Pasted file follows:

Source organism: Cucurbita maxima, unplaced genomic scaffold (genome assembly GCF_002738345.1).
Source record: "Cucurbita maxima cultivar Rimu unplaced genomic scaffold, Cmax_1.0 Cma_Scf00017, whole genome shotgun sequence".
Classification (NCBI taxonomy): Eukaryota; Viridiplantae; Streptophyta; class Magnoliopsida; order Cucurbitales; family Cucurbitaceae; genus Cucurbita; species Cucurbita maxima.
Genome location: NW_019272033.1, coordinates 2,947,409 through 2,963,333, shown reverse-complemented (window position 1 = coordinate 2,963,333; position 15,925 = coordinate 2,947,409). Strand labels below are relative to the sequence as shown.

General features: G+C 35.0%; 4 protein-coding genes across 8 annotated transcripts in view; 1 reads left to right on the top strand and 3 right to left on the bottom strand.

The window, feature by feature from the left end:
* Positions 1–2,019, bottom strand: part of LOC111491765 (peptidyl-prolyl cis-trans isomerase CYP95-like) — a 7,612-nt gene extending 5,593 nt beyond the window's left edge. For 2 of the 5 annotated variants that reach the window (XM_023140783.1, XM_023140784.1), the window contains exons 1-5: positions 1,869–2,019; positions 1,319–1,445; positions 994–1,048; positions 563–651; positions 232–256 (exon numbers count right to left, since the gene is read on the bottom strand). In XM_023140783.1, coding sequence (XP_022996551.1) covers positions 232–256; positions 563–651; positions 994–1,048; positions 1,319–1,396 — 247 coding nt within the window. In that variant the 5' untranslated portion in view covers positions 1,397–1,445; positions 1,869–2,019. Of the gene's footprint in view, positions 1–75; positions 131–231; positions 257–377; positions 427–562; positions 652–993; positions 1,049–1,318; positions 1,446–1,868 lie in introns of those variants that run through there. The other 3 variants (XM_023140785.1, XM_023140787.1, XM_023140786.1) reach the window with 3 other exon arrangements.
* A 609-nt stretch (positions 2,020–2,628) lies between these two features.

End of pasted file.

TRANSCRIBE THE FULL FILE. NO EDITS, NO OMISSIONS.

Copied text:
Source organism: Cucurbita maxima, unplaced genomic scaffold (genome assembly GCF_002738345.1).
Source record: "Cucurbita maxima cultivar Rimu unplaced genomic scaffold, Cmax_1.0 Cma_Scf00017, whole genome shotgun sequence".
Classification (NCBI taxonomy): Eukaryota; Viridiplantae; Streptophyta; class Magnoliopsida; order Cucurbitales; family Cucurbitaceae; genus Cucurbita; species Cucurbita maxima.
Genome location: NW_019272033.1, coordinates 2,947,409 through 2,963,333, shown reverse-complemented (window position 1 = coordinate 2,963,333; position 15,925 = coordinate 2,947,409). Strand labels below are relative to the sequence as shown.

General features: G+C 35.0%; 4 protein-coding genes across 8 annotated transcripts in view; 1 reads left to right on the top strand and 3 right to left on the bottom strand.

The window, feature by feature from the left end:
* Positions 1–2,019, bottom strand: part of LOC111491765 (peptidyl-prolyl cis-trans isomerase CYP95-like) — a 7,612-nt gene extending 5,593 nt beyond the window's left edge. For 2 of the 5 annotated variants that reach the window (XM_023140783.1, XM_023140784.1), the window contains exons 1-5: positions 1,869–2,019; positions 1,319–1,445; positions 994–1,048; positions 563–651; positions 232–256 (exon numbers count right to left, since the gene is read on the bottom strand). In XM_023140783.1, coding sequence (XP_022996551.1) covers positions 232–256; positions 563–651; positions 994–1,048; positions 1,319–1,396 — 247 coding nt within the window. In that variant the 5' untranslated portion in view covers positions 1,397–1,445; positions 1,869–2,019. Of the gene's footprint in view, positions 1–75; positions 131–231; positions 257–377; positions 427–562; positions 652–993; positions 1,049–1,318; positions 1,446–1,868 lie in introns of those variants that run through there. The other 3 variants (XM_023140785.1, XM_023140787.1, XM_023140786.1) reach the window with 3 other exon arrangements.
* A 609-nt stretch (positions 2,020–2,628) lies between these two features.